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Saturday, March 14, 2015

The Bishop’s Wife by Mette Ivie Harrison

Soho Crime, 325 pages, $26.95

“The Bishop’s Wife” is an unexpected book. Although religion is the artery of this book, there is no proselytizing. Instead there is a heroine with doubts, faith, strength, failings, commitment, and wistfulness. She is a Mormon, but not just any Mormon. She is the wife of a Mormon bishop. Linda Wallheim describes herself as the mother of her ward (congregation). This is where her natural nosiness, intuition, and empathy find a home.

Linda is not all butter cookies and canning for the apocalypse. She is such a real and human character that I Googled Mette Ivie Harrison to find out more about the author. She herself is a Mormon and her philosophy and life’s experiences mirror Linda’s to a large extent. Harrison was temporarily an atheist who, nevertheless, remained part of her Mormon community. She has a degree from Yale and has written other books (non-mysteries). She has questions, as does Linda. But she takes great comfort and sustenance from her faith and community, as does Linda.

Harrison depicts the Mormon warts and flaws, along with the pluses. In a memorable quote from her interview with NPR, she said: “…I am treating Mormons as someone looking at Mormonism from an anthropological perspective almost and I’m not giving them a pass.” But her sympathies and support are for her Mormon community, make no mistake about that.

How does a woman whose practical and logical bent come to terms with a religion that promotes the idea that if a child dies, he or she will be reunited with and continue to be raised by the parents after they die. How does a feminist — which is what Linda sounds like — deal with the male-dominated administrative hierarchy of her church? First of all, she probably would never call herself a feminist and, secondly, she would probably tamp down any public expression of her negative opinions. Thirdly, she would be there to protect any woman in her ward in a difficult relationship. And, lastly, having faith means not having to have something tangible to point to.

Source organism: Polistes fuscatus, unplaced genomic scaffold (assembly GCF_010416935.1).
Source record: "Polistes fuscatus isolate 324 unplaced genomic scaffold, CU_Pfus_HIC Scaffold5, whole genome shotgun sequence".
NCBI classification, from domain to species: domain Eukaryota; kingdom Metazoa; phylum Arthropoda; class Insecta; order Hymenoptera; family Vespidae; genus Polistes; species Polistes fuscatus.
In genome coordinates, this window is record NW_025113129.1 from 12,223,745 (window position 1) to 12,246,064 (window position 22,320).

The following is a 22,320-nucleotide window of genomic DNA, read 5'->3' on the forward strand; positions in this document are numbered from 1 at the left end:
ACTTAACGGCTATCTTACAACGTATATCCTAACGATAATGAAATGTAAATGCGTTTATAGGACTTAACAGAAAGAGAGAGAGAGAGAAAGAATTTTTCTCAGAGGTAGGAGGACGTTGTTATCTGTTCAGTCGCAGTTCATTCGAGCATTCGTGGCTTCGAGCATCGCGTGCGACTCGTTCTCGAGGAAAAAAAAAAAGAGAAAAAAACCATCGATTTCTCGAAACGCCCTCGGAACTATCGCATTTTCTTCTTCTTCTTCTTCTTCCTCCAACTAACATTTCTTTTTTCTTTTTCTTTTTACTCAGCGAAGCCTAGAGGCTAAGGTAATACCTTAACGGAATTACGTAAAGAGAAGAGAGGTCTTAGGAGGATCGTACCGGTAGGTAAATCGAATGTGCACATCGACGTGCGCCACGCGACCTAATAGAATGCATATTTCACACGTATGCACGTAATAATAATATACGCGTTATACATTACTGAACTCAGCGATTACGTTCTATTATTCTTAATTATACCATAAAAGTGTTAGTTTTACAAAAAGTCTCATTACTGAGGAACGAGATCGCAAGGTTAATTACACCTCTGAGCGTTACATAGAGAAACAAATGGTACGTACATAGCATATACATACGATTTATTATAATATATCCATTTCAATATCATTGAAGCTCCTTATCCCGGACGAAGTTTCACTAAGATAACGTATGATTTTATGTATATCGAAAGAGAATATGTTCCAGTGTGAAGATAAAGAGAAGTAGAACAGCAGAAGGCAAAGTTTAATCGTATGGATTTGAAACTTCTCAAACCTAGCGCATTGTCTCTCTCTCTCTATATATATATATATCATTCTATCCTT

So the stage is set for a thought-provoking and intriguing mystery.

A young neighbor woman suddenly disappears, leaving her husband and young daughter, a daughter she clearly adored. Linda’s radar pings into overdrive. Is the woman’s intractable, dogmatic husband a murderer? Another member’s husband is clearly overwrought. Is the wife the victim of abuse? Yet another member’s husband is dying. He clearly has a secret. Is that wife also the victim of abuse?

Linda knows that she is not seeing shadows instead of substance, but she thinks her interpretation may need adjustment. The story follows Linda’s thought processes and actions as she seeks to solve the mysteries and, perhaps, prevent a tragedy. The real journey, it turns out, is Linda’s. She must face some of her own hidden problems before she can help others. Harrison does a lovely job of turning Linda into a three-dimensional woman.

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